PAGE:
In addition to his work in litigating and resolving employment disputes for his clients, Dan Chammas also works closely with a number of companies on an array of employment issues, such as creating processes for terminating employees and drafting employee handbooks. The latter is a challenge that all employers must face, as poor employee handbooks will fail to provide people with the information they need about the company and also means the company itself will struggle to nail down company rules and processes that employees must abide by. If you are new to writing employee handbooks, try to keep the following tips in mind.
Don’t Use Jargon
There will be sections of your employee handbook that relate to employment and labor law, which can make it tempting to slip into a more technical tone. While this may look impressive on paper, it will often be difficult to understand for employees. Your aim should be to make the handbook as concise and accessible as possible, not only because this benefits your employees but also because it will provide little room for misinterpretations, which can benefit the company in cases of employee dispute.
Remember that your employee handbook is a major part of the introductory materials that people will receive when they are hired. As such, you should aim to keep the tone fairly casual, as this will help new hires feel welcomed by the company. Use words like “we” and “our” when describing what your company does and its goals, as this creates a sense of belonging and camaraderie.
Define Workplace Rules
You need to set the standard for what employees can expect from the workplace and how they are expected to act as early as possible. Draft a set of rules that all employees need to follow and have an attorney go over it to make sure you have everything covered. Avoid being too harsh with these rules, as you may negatively affect workplace morale if you are too strict. Also make it a point to have employees sign a copy of this document and make sure you are quick to update it and have it re-signed if any of the rules change.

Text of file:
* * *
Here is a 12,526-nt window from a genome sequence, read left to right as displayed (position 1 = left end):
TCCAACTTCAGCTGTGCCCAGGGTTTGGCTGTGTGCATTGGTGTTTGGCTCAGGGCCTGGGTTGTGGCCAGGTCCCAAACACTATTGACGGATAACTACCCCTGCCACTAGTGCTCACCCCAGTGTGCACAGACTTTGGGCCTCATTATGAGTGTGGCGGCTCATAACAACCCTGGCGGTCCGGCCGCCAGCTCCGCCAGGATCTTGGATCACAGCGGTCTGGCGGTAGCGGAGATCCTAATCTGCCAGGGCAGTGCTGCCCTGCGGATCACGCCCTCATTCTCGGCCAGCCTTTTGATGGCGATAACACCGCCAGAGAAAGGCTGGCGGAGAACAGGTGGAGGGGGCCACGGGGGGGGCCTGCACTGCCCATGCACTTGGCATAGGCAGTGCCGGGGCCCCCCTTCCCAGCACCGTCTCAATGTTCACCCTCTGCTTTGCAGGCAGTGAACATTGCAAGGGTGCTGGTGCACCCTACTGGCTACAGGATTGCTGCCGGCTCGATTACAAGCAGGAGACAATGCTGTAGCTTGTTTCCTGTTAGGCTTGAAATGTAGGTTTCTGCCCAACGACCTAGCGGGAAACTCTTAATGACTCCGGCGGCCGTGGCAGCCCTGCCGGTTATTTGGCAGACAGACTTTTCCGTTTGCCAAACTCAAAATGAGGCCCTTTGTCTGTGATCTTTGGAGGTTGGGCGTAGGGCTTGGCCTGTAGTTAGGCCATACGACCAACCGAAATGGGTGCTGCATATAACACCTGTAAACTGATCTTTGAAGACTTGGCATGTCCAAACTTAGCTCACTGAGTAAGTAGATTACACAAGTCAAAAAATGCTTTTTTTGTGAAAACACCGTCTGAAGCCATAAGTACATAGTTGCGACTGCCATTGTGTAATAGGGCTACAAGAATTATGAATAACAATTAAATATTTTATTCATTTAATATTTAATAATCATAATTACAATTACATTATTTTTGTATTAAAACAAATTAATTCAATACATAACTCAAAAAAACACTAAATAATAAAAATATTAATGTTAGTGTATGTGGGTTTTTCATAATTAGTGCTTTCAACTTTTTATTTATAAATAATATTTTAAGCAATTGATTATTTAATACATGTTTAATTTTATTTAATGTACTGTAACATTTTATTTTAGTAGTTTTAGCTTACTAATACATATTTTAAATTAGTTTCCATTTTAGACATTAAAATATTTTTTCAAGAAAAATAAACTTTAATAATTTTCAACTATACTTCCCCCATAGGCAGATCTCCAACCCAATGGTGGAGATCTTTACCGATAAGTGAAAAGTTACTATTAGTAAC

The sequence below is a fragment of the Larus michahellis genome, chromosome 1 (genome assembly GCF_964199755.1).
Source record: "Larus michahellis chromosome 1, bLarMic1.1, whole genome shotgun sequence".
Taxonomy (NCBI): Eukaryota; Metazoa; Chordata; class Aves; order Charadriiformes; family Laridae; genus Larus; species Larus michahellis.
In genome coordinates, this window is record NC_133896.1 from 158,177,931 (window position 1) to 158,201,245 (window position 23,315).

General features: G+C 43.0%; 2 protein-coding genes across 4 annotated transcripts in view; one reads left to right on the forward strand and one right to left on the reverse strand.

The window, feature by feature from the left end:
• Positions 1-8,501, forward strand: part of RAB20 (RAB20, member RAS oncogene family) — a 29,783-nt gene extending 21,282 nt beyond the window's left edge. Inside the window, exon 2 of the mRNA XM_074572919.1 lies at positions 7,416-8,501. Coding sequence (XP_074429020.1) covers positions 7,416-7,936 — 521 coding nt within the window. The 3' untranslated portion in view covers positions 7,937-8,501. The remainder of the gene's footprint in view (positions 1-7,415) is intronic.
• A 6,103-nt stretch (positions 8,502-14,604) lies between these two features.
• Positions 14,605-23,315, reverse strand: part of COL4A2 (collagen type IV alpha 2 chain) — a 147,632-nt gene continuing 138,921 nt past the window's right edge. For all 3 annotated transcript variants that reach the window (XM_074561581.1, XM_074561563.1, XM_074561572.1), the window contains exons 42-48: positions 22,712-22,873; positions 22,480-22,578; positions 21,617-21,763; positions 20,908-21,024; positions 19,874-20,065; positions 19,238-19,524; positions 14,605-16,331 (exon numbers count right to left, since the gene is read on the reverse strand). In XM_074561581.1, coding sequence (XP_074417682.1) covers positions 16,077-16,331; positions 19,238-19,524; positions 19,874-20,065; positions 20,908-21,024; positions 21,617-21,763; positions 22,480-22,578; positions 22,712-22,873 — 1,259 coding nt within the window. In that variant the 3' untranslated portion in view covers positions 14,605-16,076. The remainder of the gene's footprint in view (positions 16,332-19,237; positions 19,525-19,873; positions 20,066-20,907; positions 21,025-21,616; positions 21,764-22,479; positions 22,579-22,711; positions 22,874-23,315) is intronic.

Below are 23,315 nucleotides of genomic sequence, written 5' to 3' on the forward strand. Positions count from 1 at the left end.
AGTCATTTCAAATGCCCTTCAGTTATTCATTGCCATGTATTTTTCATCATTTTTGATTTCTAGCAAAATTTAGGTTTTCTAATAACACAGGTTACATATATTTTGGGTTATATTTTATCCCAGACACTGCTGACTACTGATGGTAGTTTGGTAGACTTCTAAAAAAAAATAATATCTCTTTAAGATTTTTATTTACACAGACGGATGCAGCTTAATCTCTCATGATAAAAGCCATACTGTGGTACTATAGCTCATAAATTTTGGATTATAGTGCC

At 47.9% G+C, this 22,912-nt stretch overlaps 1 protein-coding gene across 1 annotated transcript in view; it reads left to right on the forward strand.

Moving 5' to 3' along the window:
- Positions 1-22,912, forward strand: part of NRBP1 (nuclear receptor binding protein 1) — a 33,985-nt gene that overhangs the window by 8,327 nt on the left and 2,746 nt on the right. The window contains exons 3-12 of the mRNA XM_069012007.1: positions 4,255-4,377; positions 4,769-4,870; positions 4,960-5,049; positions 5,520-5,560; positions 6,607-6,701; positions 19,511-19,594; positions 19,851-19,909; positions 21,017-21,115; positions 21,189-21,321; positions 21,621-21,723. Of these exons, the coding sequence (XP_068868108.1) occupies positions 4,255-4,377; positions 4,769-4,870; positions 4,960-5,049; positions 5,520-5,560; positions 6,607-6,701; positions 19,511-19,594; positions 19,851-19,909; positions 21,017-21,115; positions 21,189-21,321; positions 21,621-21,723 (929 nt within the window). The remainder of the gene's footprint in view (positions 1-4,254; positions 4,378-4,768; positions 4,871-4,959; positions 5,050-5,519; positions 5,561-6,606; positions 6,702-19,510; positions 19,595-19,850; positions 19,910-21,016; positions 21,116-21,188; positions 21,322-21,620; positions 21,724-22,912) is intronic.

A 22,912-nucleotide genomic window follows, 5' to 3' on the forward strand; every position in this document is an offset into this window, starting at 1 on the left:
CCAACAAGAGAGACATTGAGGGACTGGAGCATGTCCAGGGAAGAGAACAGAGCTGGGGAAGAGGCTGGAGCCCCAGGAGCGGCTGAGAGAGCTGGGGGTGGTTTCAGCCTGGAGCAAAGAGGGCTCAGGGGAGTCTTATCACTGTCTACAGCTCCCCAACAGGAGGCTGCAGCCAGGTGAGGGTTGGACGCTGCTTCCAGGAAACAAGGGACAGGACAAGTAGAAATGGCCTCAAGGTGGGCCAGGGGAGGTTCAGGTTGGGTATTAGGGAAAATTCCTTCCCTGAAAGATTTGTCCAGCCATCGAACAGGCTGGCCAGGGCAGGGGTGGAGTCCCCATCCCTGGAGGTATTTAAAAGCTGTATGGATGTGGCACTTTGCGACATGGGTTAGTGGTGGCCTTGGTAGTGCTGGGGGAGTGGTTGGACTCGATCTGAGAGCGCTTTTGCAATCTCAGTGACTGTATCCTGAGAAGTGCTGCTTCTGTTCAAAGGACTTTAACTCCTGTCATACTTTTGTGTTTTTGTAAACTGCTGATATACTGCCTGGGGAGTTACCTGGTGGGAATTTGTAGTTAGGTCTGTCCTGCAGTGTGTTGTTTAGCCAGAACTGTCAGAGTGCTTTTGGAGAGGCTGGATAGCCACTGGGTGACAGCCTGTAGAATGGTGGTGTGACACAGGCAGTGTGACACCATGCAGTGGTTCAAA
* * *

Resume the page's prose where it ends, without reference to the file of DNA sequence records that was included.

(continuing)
Each company will have a standard of ethics that it expects employees to abide by. It can often be difficult to describe this ethical code on paper, so the best way to handle the issue is to create hypothetical examples of ethical quandaries that can be related to real-life scenarios that employees may find themselves in. Consider placing questions in the handbook about these created scenarios and use the answers to educate your employees about ethical issues and how they should act to properly represent the company and themselves.
Dan Chammas is an experienced attorney with a focus on employment and labor law.